New Holland tractors have only existed since around 1996 – that’s just 22 years! So perhaps it seems strange to have written a book about these machines when they are still such a new kid on the block so to speak?

Of course, the history of the New Holland name in connection to farm machinery goes back a lot, lot further but they never built tractors. The firm had its roots in 1895 in Pennsylvania in the USA with farm machinery becoming the main product from 1940. That all changed when the Ford Motor Company bought the New Holland firm off its then parent Sperry Rand in the middle of the 1980s and the business then merged with the Ford tractor operations to form Ford New Holland. Now with an integrated range of tractors, combine harvesters and other farm implements, the new firm could take on the giants such as John Deere on a more level playing field than previously.

Built at the factory in Basildon, the Series 60/M Series also used new engines built in he same facility. In the 8360 model the PowerStar 7.5 litre engine was rated at 135 hp. (New Holland Tractors, Amberley Publishing)

However, Ford were only really interested in making their tractor division more attractive to a potential buyer as they continued retrenching their global operations. This resulted in Ford New Holland being sold to Fiat in 1991 and eventually to the creation of CNH in 1999 following Fiat also purchasing Case IH. The New Holland name began to appear on tractors as well as machinery in 1996 and eventually both the Ford and Fiat brands would be replaced by New Holland. At the same time the DNA of both tractor ranges were absorbed into one and the tractors still bearing the New Holland name and blue colour scheme today are directly descended from that union, as well as benefiting from Case IH, Versatile, Steiger and Steyr input along the way!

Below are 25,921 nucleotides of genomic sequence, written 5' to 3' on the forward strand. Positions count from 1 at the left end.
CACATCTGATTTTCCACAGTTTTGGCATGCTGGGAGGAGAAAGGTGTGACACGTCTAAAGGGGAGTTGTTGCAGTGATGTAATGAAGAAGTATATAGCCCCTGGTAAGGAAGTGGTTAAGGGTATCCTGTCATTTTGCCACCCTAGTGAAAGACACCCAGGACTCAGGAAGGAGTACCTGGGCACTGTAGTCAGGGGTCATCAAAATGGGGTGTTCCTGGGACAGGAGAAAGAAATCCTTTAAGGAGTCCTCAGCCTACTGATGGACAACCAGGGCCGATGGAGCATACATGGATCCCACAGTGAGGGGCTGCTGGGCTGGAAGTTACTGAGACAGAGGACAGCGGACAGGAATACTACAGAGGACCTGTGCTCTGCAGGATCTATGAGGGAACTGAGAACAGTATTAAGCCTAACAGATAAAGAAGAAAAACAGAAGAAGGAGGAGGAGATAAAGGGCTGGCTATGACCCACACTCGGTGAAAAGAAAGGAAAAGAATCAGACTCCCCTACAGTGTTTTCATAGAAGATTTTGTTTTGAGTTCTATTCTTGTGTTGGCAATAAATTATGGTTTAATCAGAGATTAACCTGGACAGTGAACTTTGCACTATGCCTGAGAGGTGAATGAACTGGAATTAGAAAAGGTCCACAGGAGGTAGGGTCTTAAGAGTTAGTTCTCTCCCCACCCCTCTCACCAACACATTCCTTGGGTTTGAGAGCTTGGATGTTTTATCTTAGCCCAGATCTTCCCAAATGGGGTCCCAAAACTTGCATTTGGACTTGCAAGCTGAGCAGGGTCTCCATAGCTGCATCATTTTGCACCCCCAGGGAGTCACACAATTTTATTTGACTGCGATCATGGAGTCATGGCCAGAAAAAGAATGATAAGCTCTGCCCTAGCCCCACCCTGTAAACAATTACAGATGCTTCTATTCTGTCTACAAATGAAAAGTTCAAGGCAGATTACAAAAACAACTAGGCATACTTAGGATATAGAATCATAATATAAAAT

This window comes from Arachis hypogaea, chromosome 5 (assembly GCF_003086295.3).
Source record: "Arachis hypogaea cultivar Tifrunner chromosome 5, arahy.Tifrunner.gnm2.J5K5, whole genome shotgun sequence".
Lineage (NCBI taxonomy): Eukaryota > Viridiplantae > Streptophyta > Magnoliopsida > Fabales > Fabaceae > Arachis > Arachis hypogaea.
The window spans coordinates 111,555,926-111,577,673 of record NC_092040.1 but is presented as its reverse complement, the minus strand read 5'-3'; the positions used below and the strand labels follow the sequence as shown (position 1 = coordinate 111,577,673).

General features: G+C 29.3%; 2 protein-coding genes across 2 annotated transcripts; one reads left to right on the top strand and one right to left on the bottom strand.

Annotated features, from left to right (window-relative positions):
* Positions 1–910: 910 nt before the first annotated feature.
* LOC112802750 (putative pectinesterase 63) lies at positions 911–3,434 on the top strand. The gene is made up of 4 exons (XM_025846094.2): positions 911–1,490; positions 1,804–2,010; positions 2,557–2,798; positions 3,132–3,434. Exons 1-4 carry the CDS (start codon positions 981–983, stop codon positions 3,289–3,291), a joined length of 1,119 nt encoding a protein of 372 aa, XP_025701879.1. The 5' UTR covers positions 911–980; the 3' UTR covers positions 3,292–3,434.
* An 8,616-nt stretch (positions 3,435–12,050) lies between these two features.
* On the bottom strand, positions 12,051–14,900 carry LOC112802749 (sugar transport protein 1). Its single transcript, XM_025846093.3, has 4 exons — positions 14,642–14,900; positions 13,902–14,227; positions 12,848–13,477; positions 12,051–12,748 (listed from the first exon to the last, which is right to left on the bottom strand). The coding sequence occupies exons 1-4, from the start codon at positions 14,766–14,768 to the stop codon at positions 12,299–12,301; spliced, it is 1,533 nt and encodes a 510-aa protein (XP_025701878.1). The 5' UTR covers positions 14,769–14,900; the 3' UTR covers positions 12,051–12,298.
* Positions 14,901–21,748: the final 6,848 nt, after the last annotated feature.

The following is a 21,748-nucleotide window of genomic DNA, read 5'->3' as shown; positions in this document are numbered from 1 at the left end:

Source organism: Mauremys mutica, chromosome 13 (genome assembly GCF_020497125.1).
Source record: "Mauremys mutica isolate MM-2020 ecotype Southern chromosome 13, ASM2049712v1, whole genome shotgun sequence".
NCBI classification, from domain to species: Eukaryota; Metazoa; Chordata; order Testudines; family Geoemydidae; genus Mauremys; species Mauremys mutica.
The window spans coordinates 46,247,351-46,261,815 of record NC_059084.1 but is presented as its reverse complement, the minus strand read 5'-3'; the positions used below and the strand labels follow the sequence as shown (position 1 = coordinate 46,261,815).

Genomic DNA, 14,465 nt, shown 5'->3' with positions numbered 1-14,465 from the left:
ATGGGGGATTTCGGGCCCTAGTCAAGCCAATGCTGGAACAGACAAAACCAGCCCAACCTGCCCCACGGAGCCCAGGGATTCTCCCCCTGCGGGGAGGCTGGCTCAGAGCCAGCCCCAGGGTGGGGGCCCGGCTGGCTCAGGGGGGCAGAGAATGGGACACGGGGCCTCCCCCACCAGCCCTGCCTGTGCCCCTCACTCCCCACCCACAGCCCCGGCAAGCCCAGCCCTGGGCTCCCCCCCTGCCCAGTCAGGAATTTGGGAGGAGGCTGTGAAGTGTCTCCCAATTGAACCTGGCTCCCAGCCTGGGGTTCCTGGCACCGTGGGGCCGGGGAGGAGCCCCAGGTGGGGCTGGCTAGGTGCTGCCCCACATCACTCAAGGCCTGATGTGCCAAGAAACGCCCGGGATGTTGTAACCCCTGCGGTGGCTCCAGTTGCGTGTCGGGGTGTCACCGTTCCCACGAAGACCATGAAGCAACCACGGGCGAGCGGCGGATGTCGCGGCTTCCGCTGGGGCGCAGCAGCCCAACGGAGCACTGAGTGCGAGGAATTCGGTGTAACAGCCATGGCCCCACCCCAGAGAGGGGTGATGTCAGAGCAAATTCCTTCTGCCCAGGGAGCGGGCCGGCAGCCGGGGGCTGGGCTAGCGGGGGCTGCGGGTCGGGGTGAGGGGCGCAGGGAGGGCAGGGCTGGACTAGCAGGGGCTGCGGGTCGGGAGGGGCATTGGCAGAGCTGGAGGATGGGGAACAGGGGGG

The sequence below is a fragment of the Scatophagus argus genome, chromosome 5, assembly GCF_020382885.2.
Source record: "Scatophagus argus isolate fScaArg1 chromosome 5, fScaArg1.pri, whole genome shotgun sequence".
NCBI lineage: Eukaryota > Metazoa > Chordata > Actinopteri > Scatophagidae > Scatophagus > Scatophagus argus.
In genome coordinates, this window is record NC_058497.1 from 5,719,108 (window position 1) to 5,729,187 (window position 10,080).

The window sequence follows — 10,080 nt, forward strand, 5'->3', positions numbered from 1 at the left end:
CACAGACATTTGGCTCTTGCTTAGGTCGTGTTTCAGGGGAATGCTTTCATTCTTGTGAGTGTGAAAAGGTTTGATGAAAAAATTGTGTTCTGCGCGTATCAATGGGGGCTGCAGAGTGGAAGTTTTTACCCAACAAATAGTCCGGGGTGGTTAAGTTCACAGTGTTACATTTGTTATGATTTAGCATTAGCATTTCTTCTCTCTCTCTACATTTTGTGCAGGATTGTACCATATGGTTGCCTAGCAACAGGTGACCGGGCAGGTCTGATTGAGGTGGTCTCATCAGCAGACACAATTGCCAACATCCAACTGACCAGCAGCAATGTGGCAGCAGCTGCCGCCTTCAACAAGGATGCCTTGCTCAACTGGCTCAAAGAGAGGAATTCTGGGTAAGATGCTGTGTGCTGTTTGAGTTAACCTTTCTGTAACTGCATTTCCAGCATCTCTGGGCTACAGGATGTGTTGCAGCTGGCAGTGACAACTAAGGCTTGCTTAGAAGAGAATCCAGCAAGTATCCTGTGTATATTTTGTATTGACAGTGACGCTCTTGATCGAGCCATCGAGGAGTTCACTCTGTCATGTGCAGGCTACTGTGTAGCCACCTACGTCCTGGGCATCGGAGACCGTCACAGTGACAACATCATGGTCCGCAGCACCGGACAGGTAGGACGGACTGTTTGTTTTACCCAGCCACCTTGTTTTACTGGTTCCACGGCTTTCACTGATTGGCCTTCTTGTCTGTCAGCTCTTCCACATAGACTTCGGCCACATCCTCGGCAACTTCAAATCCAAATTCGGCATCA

The T7.290 is the other Heavy Duty member of the T7 range with 290 hp available in the same chassis as the bigger 315 model. (New Holland Tractors, Amberley Publishing)

New Holland tractors are extremely popular and used by farmers around the world and are built in several key factories including those in France, Italy, Britain and the USA. Their story is one of consolidation and evolution as well as invention and progression. It is only fitting that this new tractor brand is celebrated in the same way as the other big names in tractor building, and at the end of the day, the Ford and Fiat lineage of the brand can be traced back over a hundred years, so perhaps New Holland is not quite the new kid on the block as it may seem!

Jonathan Whitlam's new book New Holland Tractors is available for purchase now.